Letter to the Editor:
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Gwinnett Animal Advocates Join Forces to Become Gwinnett Animal Alliance
Making Gwinnett County a safer place, for animals and people, through research, education and outreach.
Lawrenceville, GA –Citizens of Gwinnett County applaud their Board of Commissioners. On Tuesday, June 23, the Board amended the tethering ordinance that was set to take effect on July 1, 2015. The previous ordinance, modified and adopted by the commissioners on March 17, would have allowed up to fourteen (14) hours a day of unsupervised tethering on a trolley system. Research by animal behaviorists, veterinarians and the Centers for Disease Control suggests that tethering contributes to aggression and is inhumane. The new ordinance, which passed unanimously, will permit tethering only when supervised by an adult and only when a trolley system is used. Single point tethers will no longer be permitted. Supervised only tethering and all out bans on tethering are being adopted by progressive communities all over the United States.
Commission Chairman, Charlotte Nash stated that it was “polite persistence” that won her over. She also researched the issue further. Immediately prior to the vote, Commissioner Lynette Howard thanked all the people who contacted her about the tethering issue. Commissioner Tommy Hunter also expressed thanks for communications he received. Citizens also recognize Gwinnett County Animal Control Director Chip Moore for his extensive research on this issue and dedication to the welfare of the animals and citizens of Gwinnett County.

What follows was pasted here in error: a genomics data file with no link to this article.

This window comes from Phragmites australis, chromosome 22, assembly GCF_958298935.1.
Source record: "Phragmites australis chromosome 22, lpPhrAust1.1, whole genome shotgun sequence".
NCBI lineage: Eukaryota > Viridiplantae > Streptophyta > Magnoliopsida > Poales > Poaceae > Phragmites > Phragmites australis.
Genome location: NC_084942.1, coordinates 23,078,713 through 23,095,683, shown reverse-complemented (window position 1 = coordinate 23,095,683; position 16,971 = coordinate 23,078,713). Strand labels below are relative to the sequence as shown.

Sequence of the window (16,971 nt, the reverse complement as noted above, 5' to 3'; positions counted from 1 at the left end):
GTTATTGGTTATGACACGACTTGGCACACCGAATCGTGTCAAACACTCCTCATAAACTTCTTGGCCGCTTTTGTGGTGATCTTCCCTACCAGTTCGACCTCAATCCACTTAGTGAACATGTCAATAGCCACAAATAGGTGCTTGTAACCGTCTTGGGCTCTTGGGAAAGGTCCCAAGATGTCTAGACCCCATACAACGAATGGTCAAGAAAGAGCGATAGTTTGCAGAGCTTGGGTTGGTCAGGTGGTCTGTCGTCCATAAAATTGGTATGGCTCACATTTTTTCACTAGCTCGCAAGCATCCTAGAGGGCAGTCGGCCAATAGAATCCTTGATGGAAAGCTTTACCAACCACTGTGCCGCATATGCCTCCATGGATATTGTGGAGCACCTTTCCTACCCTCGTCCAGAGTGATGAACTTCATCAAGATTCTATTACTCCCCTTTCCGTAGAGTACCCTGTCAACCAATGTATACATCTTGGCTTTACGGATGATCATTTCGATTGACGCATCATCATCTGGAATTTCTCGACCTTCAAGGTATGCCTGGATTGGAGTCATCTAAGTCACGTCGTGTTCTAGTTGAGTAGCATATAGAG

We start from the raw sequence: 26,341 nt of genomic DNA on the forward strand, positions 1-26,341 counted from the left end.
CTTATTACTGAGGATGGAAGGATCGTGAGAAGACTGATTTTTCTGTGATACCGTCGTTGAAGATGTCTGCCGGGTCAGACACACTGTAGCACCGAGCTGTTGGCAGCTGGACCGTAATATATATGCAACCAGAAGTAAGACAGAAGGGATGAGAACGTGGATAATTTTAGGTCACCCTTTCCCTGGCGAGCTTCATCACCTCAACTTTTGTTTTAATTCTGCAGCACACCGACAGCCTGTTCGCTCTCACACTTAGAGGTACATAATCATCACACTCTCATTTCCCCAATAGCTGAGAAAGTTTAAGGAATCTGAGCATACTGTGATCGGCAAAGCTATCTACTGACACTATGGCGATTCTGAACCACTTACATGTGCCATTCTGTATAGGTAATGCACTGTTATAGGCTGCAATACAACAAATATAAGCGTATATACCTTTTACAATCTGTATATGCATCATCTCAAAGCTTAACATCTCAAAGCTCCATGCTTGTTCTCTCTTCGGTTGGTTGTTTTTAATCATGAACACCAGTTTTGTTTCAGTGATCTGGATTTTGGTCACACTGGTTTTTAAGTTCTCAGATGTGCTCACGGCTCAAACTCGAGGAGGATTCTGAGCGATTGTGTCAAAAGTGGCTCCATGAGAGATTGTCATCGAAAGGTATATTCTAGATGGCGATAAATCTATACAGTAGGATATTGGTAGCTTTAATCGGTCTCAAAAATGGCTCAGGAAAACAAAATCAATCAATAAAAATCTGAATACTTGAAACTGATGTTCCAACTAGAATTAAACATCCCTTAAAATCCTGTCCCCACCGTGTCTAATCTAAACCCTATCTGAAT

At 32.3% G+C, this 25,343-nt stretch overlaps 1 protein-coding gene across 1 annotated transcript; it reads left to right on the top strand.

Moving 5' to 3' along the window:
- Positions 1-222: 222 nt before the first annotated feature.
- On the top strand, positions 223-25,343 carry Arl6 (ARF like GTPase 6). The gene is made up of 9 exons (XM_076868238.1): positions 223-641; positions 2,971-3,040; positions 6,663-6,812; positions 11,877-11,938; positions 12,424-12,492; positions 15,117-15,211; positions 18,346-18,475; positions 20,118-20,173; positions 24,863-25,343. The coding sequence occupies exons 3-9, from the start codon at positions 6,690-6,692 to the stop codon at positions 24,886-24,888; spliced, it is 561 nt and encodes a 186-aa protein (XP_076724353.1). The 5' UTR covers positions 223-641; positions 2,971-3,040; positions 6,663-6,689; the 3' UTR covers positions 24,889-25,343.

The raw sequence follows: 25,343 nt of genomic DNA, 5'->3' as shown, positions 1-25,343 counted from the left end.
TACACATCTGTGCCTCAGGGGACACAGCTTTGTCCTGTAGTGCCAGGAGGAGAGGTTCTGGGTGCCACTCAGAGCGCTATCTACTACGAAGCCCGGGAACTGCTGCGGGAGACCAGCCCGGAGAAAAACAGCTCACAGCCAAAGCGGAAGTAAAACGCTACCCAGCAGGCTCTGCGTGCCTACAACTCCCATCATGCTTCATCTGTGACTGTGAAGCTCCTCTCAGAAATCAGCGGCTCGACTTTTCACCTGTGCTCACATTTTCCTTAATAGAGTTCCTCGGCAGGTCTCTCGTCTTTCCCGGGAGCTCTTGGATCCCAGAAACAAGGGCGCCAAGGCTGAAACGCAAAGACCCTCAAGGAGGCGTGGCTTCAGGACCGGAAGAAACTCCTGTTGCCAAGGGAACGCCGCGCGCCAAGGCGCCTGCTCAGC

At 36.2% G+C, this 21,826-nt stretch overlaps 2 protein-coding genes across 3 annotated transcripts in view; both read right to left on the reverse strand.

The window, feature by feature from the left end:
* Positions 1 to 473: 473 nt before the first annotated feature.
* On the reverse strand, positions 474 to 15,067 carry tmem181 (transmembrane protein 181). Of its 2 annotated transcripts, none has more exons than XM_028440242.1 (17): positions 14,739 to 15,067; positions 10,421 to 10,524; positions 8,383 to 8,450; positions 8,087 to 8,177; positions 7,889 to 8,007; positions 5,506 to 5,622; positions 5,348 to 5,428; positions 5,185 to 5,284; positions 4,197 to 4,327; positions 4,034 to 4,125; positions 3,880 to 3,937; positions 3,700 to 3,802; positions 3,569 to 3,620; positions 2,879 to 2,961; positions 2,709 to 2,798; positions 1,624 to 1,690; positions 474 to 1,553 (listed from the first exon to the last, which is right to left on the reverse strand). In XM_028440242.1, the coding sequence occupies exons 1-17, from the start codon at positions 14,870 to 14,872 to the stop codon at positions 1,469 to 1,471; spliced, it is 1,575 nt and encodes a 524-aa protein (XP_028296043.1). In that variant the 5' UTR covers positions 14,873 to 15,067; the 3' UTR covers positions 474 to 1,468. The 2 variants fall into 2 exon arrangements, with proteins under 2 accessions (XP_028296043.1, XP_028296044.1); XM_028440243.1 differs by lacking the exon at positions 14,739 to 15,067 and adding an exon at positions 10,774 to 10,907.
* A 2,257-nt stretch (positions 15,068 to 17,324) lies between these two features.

The following statistics likely played a role in the decision to change the ordinance:
*Almost 26% of all dog on human fatalities are caused by intact male dogs that are tethered or routinely tethered. The CDC also states that tethered dogs are 2.8 times more likely to bite than a non-tethered dog.
This staggering statistic shows how vital it is for a responsible person to be present in case of an incident between a dog and a child, or any person who is unable to defend him or herself, in case of an attack.”
“The health and well being of the dogs, as well as the safety of children who may wander into a dog’s space, can only be monitored if a responsible person is present,” said Susan Ruelle, of Bethlehem.
After the vote, Jennifer Summers, of Dacula, addressed the commissioners and said, “We are so grateful that you brought the issue back up. I certainly applaud you.”
Gwinnett Animal Alliance is comprised of members from all over Gwinnett County. The next task for the group is to support and assist during the transition of the new ordinance, by helping to educate pet owners and by connecting those in need to available resources. They will also provide support to other counties and communities that are trying to improve animal ordinances.
“We are excited about rolling up our sleeves and helping our neighbors,” said Lila Hunter.
If you want to learn more about Gwinnett Animal Alliance or get involved, please find us on Facebook: Gwinnett Animal Alliance.